Uwe Corsepius, General Secretary of the Council of the European Union, is banned from visiting Russia, according to the Moscow's blacklist. Source: DPA / Vostockphoto
Business daily Kommersant reports that on the eve of June’s EU summit, at which the question of extending sanctions against Russia will be considered, relations between Moscow and Brussels have been shaken by a new scandal. The Russian side has provided the EU with a list of 89 European politicians and military figures who are banned from entering Russia.
The majority of those on the list represent countries that have taken a tough stance on Russia: the blacklist includes the UK’s former deputy prime minister Nick Clegg and General Secretary of the Council of the European Union Uwe Corsepius, who is soon to become an adviser to German Chancellor Angela Merkel. The publication notes that the blacklist does not include any representatives of countries that have made conciliatory gestures toward Moscow.
According to experts polled by the newspaper, although Moscow’s blacklist will not serve as a deciding factor in the EU’s decision on the sanctions, it brings the confrontation to a new level.
“The scandal inflames passions even further on the eve of the EU summit. At the same time, by making the list public, Moscow was in no way aiming for an escalation, but was merely attempting to minimize the effect of future scandals,” Arkady Moshes, director of the Russian program at the Finnish Institute of International Relations, told Kommersant.
In comments to the newspaper, head of the Department of Strategic Assessment at the Russian Academy of Sciences' Center for Situational Analysis Sergei Utkin said that an approach like this would not promote dialogue and the reduction of tensions.
“A number of individuals on the list have talked, alongside the criticism, about the necessity of finding a solution to the current problems together with Russia. Now this measure taken by Moscow will push them into toughening their position,” said Utkin.
The daily newspaper RBK reports that Ukrainian President Petro Poroshenko has appointed former Georgian president Mikheil Saakashvili governor of the Odessa Region. Experts interviewed by the newspaper say that the Ukrainian authorities are hoping for a repeat of the “Georgian [economic] miracle,” though in the current conditions in Ukraine this will be difficult.
RBK writes that Saakashvili has already outlined several priority tasks. He has promised to a thorough shake-up of the city administration and the law-enforcement agencies, to root out corruption, and work on developing tourism and city infrastructure.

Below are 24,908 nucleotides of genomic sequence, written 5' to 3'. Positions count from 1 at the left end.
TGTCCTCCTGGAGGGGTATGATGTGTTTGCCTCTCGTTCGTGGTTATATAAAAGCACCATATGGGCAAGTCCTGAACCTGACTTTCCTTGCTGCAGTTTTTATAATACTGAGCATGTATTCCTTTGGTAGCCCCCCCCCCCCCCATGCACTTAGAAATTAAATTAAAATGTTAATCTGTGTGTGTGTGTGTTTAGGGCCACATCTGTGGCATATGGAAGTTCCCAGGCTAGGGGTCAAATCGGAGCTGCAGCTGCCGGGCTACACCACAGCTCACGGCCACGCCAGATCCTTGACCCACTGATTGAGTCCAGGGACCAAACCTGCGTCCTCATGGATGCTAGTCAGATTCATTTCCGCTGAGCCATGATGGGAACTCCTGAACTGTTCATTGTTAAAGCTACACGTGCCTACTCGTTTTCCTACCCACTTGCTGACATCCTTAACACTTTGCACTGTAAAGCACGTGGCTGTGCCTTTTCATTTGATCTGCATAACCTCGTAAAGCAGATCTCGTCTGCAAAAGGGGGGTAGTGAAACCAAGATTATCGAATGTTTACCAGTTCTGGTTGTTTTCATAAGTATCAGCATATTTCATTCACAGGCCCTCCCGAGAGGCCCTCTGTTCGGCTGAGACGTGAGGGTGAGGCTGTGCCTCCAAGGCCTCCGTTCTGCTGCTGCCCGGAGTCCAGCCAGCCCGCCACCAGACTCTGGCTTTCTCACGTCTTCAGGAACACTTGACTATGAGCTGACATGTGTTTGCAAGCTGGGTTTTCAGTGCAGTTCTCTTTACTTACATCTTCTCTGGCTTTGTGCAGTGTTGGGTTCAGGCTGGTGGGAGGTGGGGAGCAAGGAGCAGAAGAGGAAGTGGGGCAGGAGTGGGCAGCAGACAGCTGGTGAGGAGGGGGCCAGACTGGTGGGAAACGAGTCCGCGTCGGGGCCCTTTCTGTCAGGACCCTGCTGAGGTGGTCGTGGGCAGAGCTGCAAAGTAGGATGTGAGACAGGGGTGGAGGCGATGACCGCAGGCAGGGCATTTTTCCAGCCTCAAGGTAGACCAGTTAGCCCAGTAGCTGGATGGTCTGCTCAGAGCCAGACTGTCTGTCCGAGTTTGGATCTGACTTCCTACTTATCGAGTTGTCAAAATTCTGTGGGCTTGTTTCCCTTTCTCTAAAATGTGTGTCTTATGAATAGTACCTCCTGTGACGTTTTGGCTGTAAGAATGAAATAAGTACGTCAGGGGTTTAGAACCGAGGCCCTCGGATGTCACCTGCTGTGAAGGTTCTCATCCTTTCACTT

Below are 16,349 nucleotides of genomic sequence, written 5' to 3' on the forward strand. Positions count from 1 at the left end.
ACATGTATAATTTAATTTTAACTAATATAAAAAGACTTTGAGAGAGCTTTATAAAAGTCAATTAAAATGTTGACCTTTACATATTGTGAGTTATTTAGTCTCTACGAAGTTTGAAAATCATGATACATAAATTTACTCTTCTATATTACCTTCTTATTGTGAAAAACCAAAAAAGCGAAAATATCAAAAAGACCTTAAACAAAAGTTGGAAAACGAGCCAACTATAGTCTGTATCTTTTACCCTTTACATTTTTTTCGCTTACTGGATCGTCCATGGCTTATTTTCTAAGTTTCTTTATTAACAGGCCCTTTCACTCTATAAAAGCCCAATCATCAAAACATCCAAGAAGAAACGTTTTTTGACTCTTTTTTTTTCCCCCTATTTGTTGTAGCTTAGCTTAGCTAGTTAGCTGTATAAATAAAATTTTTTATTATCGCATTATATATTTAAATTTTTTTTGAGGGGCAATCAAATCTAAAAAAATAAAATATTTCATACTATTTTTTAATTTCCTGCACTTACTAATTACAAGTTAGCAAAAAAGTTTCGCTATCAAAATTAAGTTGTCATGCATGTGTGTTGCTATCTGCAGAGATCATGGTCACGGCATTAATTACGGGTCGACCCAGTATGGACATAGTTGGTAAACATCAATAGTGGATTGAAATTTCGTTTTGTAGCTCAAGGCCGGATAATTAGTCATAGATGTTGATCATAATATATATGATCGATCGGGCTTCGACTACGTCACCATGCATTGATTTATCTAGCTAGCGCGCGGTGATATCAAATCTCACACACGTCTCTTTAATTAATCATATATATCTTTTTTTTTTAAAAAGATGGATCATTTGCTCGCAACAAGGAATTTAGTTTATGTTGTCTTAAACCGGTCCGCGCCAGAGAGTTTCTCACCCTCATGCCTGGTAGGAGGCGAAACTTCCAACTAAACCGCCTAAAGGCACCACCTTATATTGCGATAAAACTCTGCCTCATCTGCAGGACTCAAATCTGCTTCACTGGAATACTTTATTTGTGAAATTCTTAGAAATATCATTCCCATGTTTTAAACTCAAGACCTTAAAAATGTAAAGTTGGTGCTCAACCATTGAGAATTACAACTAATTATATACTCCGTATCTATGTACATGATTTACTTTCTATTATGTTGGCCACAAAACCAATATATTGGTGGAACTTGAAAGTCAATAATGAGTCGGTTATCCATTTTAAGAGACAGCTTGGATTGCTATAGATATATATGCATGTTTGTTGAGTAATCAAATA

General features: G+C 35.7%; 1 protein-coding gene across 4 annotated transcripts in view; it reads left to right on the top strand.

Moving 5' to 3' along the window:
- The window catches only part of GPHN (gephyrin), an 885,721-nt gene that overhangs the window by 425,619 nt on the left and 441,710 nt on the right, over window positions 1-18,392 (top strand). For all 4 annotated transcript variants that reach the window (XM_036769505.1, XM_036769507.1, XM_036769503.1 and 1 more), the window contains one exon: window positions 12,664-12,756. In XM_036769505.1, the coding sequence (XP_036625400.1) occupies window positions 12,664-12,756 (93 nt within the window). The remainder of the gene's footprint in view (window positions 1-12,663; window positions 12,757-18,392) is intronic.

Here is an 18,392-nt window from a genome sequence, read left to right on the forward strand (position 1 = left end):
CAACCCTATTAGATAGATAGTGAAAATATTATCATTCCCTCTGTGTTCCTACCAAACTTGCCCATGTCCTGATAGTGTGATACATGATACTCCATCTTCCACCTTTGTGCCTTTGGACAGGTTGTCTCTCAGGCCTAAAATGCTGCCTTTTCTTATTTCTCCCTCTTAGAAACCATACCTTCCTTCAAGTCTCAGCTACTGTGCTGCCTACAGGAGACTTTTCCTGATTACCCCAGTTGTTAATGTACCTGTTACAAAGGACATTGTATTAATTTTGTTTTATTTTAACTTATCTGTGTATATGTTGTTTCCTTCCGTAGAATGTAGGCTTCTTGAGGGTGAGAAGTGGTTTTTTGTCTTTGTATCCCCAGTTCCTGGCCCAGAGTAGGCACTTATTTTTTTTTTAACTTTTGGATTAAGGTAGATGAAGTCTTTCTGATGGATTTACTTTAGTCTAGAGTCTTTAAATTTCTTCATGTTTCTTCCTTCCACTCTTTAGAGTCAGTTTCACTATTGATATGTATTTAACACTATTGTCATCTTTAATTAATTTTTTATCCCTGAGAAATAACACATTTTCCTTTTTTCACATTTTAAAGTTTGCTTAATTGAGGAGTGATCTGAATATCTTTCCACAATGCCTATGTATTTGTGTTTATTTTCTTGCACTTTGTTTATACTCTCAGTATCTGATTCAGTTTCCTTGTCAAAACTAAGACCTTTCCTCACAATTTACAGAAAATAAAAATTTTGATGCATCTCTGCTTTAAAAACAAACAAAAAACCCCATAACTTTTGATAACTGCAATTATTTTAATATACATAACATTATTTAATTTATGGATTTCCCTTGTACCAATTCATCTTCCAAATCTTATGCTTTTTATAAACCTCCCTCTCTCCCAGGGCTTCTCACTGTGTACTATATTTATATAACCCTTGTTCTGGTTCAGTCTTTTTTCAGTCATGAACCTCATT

“In Georgia, Saakashvili was successful as a reformer, and was able to carry out systematic reforms, but I am skeptical about his appointment to the post of head of the regional state administration, since the legislative framework does not provide regional authorities with great room for maneuver,” Ukrainian political analyst Yulia Bidenko said in comments to RBK.
“Saakashvili would be more effective at the level of the central Kiev authorities, where he could propose a systematic solution to problems, because carrying out significant reforms on a regional level, without reforming a state that is still highly centralized on the whole, is impossible,” said Bidenko.
The publication adds that many Ukrainian experts remark that the appointment of Saakashvili as governor could be a starting point for him on his way to the premiership.
China’s development bank has announced that more than $890 billion will be invested into the “One Belt, One Road” project to create a new Silk Road, reports the centrist newspaper Nezavisimaya Gazeta. The money is to be used to fund 900 projects in 60 countries.
At an international forum in the Chinese city of Chongqing, China’s vice premier Zhang Gaoli announced that China is seeking to construct six economic corridors in order to link Asia with Europe, one of which will follow the China-Mongolia-Russia axis, explains the publication.
Alexander Larin, a leading researcher at the Russian Academy of Sciences’ Institute of the Far East, told Nezavisimaya Gazeta that while before foreign investments in the Chinese economy significantly exceeded Chinese investments abroad, now the situation has changed.
“The ultimate goal of Beijing is to profit from its investments, and chiefly – to obtain access for its goods on the markets of other countries and access to their mineral resources,” said Larin.
The publication reminds its readers that Chinese President Xi Jinping and his Russian counterpart Vladimir Putin have signed a document on the joint development of the Eurasian Economic Union and the Silk Road. Furthermore, China and Russia have already agreed on the creation of a high-speed railway from Moscow to Beijing: Trains between the two capitals will be able to reach their destination in just 33 hours.
However, Larin points out that for the Trans-Siberian, the Silk Road will bring negative consequences: “The new railway will be much better equipped. From a route linking the Far East and Europe, the Trans-Siberian will become a line used only to transport local goods. The Trans-Siberian’s deficiencies are its low speed and high traffic volume,” he said.
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